Unlike Columbus, Vespucci never waged war on the natives, nor did he found any colonies. He never commanded a fleet or even led an expedition.

Read the rest
Continue Reading

Explorer Rory Nugent on The DisinfoCast with Matt Staggs

Rory Nugent | The DisinfoCast with Matt Staggs: Episode 13

iTunes | Download (mp3) | RSS | iPhone App

It's Lucky Episode 13 for The DisinfoCast, and to bring a little perspective to what it means to have "bad luck," adventurer and writer Rory Nugent opens up the show with his true account of being lost at sea for five days with nothing but a couple of candy bars and his own urine to drink. After an experience like that no one would have blamed Nugent if he never left his home again, but instead he took off for India in search for a rare pink-headed duck and then to the Congo to find Mokele-Mbembe, the legendary last dinosaur. After you're done with the show, visit Rory and learn more about his books (The Search for the Pink Headed Dinosaur, Drums Along the Congo, Down at the Docks) at www.rorynugent.com.
Continue Reading

Arctic Expedition To Prove That The Earth Is Hollow

Carefully crafted plans and millions in funding have been secured for a journey to locate the passageway to Inner Earth. I certainly hope that the North Pole Inner Earth Expedition happens:

This $1.5 million pledge gets the ship charter in place by August of 2012. The Expedition launches in July of 2013. The science is real. The story is more than 5,000 years old. The legend says that at a certain place above the Arctic Circle, there exists an oceanic depression or an entrance into the Earth. It’s a place where the maritime legend claims sea level isn’t level anymore.

The discovery that the earth is hollow would forever shatter our long-held beliefs about how planets are formed. More importantly, however, discovering life beneath the earth’s crust could potentially provide us with new tools that would allow life on the surface to regain environmental balance, harmony, and possibly even peace.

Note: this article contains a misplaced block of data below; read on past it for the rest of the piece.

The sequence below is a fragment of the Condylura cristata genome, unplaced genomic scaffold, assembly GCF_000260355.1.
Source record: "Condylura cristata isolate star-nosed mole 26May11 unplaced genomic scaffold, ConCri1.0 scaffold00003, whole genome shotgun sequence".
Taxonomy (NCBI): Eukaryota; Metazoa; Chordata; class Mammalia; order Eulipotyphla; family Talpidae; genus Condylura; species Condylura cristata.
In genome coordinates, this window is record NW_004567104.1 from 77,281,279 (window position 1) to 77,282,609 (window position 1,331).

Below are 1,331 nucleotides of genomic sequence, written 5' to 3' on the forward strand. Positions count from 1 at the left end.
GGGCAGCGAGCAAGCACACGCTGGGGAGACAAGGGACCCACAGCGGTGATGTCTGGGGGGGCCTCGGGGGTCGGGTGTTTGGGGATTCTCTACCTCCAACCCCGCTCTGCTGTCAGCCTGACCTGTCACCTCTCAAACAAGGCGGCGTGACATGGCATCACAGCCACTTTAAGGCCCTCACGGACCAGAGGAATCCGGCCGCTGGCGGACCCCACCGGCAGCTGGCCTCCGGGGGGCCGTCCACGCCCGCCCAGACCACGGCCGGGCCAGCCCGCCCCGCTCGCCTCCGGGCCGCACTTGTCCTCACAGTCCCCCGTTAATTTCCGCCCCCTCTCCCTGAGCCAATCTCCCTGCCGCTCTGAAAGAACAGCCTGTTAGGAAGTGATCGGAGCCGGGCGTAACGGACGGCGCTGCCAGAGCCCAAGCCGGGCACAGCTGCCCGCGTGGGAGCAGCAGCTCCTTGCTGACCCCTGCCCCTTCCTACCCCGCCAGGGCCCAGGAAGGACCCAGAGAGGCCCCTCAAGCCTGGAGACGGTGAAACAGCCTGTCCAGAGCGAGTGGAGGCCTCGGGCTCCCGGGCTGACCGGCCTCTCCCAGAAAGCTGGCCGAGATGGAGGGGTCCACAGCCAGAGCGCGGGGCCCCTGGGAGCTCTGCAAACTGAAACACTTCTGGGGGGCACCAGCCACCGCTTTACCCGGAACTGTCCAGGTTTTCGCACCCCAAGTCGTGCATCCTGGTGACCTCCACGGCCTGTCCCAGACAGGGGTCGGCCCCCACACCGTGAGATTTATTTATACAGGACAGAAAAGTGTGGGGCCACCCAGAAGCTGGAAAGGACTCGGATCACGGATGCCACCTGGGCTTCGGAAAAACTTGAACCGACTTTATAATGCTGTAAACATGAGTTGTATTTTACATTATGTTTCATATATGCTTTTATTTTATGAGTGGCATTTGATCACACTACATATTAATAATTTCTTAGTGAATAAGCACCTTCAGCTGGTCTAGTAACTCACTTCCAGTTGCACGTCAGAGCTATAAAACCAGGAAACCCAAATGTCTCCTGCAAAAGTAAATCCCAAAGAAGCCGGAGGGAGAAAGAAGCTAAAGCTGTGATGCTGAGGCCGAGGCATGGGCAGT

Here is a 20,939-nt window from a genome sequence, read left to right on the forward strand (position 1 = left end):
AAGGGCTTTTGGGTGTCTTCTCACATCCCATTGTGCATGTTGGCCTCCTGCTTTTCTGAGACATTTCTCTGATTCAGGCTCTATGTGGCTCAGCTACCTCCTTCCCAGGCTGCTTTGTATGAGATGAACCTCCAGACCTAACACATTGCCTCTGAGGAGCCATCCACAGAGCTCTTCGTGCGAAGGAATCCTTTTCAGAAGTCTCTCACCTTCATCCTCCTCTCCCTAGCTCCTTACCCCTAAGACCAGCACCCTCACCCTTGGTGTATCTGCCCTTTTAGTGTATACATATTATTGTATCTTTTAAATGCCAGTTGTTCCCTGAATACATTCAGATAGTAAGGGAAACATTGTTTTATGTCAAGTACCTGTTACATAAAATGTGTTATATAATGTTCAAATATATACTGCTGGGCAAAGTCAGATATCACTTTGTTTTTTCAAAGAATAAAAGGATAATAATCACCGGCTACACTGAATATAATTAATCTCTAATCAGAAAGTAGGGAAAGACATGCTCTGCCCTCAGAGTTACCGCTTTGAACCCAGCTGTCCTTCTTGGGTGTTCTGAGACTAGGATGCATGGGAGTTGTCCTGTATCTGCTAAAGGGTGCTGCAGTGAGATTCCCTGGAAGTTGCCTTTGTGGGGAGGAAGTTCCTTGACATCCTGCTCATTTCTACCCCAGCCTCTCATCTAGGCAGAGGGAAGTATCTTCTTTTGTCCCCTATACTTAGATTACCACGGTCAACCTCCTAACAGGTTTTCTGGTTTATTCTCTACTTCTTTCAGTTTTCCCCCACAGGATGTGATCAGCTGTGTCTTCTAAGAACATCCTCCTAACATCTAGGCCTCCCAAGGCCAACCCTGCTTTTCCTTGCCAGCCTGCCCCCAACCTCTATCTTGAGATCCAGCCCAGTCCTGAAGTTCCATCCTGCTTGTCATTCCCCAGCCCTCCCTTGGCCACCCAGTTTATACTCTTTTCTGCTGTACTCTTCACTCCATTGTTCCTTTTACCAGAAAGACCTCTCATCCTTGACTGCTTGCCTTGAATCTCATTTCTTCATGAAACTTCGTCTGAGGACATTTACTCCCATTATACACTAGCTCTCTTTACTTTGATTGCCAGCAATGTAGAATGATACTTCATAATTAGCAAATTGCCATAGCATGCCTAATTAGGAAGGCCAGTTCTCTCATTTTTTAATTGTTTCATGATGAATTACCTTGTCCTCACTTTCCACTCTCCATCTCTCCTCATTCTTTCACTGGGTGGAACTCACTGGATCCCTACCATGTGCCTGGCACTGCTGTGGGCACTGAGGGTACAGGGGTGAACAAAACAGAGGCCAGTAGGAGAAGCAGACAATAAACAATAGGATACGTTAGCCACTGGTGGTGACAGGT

Read the rest

Continue Reading

Fabled Lost City Discovered In Jungles Of Honduras?

The true adventure will begin soon when some brave souls attempt to enter Ciudad Blanca on foot, opening themselves up to deadly curses. The Los Angeles Times reports:

Since Spanish explorer Herman Cortes first noted the existence of Ciudad Blanca, the White City, in 1526, archaeologists, explorers and treasure hunters have been searching for the site, reputed to contain vast wealth. Many have claimed to find it, including the CIA’s Theodore Morde, who based the bizarre travelogue “Lost City of the Monkey God” on it. None of those claims have held water, however, and contemporary archaeologists are not even sure the city ever existed.

But now a team, using laser-based light detection and ranging (LIDAR) from a survey plane, have found the ruins of an ancient city deep in Honduras’ Mosquito Coast region and hidden by centuries of jungle growth.

Ciudad Blanca plays a central role in many Central American stories and mythology.

Read the rest
Continue Reading

Los Angeles’ Hidden Original Subway System

Gelatobaby‘s Alyssa Walker went on an unmissable clandestine urban exploration tour — through the abandoned subway system nestled below L.A., revealing an uninhabited sub-city filled with strange sights:

Behold the Subway Terminal Building, hidden in plain sight in the middle of downtown LA, where at one point during the 1940′s over 65,000 riders were shuffling down into the depths of Los Angeles to board a train which traveled beneath the busy streets. We found ourselves in a vast, pillared space that, even with the tracks and trains removed, felt very much like a subway station. We did reach the end, where there was, of course, graffiti. After being used as a fallout shelter, the tunnel was sealed in the 1960s.

sub

Read the rest

Continue Reading

What James Cameron Saw At The Deepest Spot on Earth (Video)

Mariana TrenchMore people have been to the Moon than to the bottom of the Mariana Trench. Reports Steve Gorman on the Christian Science Monitor:
Returning from humankind's first solo dive to the deepest spot in the ocean, filmmaker James Cameron said he saw no obvious signs of life that might inspire creatures in his next "Avatar" movie but was awestruck by the "complete isolation." The Oscar-winning director and undersea explorer said his record-setting expedition to the bottom of the Mariana Trench, 7 miles beneath the surface of the western Pacific, not only capped seven years of painstaking preparation but was the "culmination of a lifelong dream."
Continue Reading